Theresa May has confirmed there will be no Government cash to fit sprinklers in tower blocks, triggering accusations she has broken a promise made after the Grenfell Tower tragedy.
It is “up to the council to make decisions”, the Prime Minister told MPs – amid a growing furore over the multi-million pound bills that town halls face.
Nottingham, Croydon and Wandsworth have all had multi-million pound requests turned – even after being advised to carry out works by their local fire brigades.
Nevertheless, until now, ministers had said they would consider help “where works are essential”, even as they resisted applications.
However, during Prime Minister’s Questions, Ms May gave a firm no after a plea for assistance from a Labour MP in Nottingham
“How safe would she feel living on the 20th floor of Pine View or Southchurch Court in my constituency with one staircase and no sprinklers?” Lillian Greenwood asked.
The Prime Minister dismissed the question, saying: “Since Grenfell, much has been said in this House about sprinklers.
“There are a number of aspects that have to be looked at in relation to the safety of tower blocks.
“It is not the case that sprinklers are the only issue that needs to be looked at or addressed - nor is it the only solution to ensuring their safety.
“On expenditure by the honourable lady’s local council, it is of course up to the council to make decisions about what it wishes to do.”
Speaking afterwards, Ms Greenwood said: “The Prime Minister’s response to me today was disgraceful.
“After the tragic fire at Grenfell Tower she assured people living in council high rise blocks that action would be taken to keep them safe. Her answer today confirms that those were empty promises.”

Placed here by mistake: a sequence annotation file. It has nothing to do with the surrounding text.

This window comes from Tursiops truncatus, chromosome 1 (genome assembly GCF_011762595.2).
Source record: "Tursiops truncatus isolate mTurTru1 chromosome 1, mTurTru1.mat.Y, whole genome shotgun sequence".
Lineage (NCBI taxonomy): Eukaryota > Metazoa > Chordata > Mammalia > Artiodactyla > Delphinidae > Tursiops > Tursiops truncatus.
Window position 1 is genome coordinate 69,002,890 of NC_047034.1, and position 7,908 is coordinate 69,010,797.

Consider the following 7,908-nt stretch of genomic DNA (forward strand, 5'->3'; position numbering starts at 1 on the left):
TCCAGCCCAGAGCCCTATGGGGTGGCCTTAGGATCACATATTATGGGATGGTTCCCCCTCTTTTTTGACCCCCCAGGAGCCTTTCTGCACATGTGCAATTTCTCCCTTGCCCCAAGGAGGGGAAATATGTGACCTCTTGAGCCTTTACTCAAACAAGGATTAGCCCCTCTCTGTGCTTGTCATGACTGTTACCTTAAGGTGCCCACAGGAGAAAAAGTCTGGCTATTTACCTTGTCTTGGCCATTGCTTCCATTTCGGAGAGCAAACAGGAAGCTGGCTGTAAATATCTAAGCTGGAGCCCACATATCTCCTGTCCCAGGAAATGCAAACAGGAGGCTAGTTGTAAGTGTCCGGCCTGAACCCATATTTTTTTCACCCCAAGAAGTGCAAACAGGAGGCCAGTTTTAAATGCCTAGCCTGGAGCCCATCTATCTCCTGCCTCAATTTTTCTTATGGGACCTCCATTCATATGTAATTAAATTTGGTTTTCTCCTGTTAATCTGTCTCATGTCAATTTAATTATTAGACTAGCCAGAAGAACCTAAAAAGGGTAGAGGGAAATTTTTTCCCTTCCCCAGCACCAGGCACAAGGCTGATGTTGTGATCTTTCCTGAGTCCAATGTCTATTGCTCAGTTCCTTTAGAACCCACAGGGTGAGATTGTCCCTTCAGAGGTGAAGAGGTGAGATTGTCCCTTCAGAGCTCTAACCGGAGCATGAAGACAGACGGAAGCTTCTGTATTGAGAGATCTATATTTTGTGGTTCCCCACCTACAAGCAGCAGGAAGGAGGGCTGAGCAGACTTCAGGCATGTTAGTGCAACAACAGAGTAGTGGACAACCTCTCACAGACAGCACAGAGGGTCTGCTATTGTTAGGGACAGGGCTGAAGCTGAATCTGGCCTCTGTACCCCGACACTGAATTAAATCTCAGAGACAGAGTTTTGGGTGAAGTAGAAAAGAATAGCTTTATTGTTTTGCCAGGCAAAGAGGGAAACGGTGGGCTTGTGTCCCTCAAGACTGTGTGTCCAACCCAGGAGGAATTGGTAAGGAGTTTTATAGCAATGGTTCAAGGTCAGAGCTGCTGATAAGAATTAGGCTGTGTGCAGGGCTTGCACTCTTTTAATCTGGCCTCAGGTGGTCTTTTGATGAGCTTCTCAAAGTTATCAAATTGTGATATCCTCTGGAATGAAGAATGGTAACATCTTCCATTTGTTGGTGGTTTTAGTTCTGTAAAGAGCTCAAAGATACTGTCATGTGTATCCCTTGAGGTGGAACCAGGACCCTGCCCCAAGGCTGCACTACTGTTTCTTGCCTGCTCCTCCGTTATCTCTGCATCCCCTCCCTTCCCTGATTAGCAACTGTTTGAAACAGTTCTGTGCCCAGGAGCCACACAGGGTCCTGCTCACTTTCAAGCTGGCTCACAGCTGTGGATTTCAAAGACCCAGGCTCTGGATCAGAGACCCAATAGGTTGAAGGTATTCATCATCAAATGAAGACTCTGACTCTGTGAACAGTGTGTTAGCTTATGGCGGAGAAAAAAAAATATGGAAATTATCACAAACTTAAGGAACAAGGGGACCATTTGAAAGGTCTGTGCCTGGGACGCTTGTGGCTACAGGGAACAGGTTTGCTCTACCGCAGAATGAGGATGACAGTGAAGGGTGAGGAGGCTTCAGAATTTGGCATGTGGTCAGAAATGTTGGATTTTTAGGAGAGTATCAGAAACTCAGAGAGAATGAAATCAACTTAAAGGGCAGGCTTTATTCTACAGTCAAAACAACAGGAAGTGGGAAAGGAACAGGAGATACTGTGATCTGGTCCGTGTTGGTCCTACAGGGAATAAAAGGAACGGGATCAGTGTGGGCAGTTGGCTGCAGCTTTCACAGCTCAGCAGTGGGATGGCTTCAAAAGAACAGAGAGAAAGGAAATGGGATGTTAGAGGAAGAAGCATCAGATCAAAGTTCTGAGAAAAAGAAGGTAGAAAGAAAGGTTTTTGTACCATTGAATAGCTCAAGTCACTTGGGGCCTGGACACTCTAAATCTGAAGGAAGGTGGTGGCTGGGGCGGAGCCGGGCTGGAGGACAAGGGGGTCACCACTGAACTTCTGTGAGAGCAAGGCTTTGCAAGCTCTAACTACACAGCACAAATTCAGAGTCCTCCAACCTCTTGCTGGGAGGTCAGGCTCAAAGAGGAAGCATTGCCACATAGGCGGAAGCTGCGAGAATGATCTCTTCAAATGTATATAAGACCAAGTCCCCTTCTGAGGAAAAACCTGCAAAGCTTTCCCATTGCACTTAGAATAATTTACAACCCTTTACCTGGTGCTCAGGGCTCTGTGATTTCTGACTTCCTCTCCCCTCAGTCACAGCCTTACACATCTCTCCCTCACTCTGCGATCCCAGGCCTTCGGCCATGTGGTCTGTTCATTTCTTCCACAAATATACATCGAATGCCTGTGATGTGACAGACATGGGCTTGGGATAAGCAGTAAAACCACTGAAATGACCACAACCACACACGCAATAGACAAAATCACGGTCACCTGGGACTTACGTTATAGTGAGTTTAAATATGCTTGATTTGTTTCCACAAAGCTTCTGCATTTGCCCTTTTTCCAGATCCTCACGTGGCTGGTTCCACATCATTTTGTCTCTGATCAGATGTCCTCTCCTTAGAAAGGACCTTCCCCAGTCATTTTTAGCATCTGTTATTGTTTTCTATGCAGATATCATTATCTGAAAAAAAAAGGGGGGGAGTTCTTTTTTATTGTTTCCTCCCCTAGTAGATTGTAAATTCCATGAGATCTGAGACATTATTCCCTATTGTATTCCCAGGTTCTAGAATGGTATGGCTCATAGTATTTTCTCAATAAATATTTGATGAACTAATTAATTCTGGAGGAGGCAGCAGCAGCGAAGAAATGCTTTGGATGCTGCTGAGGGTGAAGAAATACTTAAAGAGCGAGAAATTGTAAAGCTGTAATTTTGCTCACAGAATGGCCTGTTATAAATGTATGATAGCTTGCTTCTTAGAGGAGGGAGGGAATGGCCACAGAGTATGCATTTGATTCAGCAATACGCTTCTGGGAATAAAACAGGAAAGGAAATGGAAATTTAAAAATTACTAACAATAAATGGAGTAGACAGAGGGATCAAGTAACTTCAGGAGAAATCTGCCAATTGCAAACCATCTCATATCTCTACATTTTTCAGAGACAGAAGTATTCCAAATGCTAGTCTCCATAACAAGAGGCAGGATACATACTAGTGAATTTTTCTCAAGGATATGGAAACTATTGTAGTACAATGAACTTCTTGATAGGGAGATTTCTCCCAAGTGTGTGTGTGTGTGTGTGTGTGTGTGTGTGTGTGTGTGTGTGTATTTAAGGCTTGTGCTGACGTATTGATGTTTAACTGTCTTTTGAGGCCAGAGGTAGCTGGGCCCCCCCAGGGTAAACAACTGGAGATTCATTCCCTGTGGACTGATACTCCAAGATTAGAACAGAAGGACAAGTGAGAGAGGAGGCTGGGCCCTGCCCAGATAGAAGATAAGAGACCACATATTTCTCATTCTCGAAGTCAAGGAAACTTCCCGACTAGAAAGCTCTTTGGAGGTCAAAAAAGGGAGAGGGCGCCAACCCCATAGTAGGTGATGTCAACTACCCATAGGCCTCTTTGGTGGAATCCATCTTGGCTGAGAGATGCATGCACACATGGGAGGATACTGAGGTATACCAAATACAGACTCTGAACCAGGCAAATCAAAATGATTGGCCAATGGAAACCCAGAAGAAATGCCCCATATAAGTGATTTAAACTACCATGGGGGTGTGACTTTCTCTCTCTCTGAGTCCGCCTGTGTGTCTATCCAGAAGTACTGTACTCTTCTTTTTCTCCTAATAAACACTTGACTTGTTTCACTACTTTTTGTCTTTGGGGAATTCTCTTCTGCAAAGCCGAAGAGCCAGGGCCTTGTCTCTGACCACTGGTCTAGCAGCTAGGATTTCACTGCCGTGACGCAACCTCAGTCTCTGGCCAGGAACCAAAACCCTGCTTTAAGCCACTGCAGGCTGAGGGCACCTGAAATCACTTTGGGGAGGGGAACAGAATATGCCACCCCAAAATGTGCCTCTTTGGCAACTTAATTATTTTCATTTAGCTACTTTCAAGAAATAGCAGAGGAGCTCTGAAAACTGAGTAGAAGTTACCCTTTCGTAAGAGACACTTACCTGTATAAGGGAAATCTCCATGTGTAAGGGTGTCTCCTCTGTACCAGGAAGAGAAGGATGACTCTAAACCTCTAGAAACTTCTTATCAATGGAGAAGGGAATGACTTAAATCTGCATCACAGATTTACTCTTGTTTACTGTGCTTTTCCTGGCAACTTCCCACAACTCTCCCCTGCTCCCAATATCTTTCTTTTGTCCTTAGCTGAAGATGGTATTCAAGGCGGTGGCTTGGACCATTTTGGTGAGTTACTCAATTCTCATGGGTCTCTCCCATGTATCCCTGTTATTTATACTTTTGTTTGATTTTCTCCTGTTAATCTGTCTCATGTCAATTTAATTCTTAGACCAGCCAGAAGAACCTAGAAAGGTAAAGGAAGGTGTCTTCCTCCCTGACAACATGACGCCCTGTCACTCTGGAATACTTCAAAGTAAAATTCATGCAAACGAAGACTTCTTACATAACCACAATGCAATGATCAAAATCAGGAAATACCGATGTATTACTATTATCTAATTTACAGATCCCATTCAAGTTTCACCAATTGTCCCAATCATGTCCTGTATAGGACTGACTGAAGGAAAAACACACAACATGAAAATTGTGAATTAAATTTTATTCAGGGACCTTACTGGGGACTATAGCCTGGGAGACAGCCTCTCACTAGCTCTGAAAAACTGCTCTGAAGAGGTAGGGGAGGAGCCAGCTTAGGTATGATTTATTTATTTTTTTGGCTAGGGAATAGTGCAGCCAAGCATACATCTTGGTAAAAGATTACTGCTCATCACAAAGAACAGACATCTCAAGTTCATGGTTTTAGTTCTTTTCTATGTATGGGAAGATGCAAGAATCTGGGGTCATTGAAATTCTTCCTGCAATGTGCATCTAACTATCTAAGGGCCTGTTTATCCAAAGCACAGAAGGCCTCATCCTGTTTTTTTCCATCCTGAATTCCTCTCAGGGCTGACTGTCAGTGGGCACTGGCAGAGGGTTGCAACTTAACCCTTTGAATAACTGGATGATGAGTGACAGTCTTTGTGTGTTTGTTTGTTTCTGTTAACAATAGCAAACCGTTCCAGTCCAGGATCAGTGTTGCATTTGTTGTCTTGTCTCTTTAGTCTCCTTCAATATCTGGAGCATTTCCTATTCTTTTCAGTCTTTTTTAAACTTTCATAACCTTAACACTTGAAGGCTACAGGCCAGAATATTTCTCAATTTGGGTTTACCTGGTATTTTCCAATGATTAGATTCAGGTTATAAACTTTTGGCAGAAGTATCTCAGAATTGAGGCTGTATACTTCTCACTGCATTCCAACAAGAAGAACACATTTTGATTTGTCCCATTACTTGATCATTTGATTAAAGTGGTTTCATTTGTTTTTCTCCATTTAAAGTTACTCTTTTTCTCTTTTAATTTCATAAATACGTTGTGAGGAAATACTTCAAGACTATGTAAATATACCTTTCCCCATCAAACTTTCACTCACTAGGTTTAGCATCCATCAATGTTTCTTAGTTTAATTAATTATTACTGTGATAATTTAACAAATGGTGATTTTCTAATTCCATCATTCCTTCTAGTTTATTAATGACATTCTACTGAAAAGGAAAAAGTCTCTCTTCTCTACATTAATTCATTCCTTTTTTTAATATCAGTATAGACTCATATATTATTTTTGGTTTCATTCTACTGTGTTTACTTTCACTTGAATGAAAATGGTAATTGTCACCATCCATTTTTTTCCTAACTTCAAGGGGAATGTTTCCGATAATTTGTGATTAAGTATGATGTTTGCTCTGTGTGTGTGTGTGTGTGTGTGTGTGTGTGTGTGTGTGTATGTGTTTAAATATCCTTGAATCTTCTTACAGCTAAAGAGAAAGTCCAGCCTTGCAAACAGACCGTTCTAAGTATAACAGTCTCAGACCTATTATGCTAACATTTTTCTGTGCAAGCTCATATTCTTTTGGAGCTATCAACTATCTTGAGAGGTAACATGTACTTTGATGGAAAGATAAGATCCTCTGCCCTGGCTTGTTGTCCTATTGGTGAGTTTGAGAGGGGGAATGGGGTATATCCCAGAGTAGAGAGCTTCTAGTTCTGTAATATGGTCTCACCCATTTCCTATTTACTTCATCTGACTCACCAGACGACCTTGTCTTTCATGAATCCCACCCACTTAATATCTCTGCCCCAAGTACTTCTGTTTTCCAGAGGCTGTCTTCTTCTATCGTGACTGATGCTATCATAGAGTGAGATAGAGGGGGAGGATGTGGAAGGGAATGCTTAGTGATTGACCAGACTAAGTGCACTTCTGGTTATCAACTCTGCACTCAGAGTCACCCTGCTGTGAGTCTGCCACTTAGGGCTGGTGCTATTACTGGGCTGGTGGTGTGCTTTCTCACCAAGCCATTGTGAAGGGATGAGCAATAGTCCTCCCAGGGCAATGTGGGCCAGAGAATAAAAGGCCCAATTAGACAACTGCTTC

Alok Sharma, the housing minister, declined Nottingham City Council’s request for help to install sprinklers inside flats and communal areas in 13 towers at a cost of £6.2m.
He told the council: “The fire safety measures you outline are additional rather than essential.”
The minister also told the London borough of Croydon, which wants to spend £10m on retrofitting sprinklers to 25 tall residential blocks: “It is the landlord’s responsibility to ensure that people are safe.”
Wandsworth wants to spend up to £30m on sprinklers in 100 towers but was told: “Support will not include general improvement and enhancements to buildings.”
Installing sprinklers in high rise buildings was one of the recommendations to come out of the inquest into the deaths of six people in the Lakanal House fire in Southwark in 2009.
The importance of sprinklers was reiterated by the London Fire Brigade last month, when Commissioner Dany Cotton claimed retro-fitting the devices “can’t be optional; it can’t be a ‘nice to have’. This is something that must happen.”
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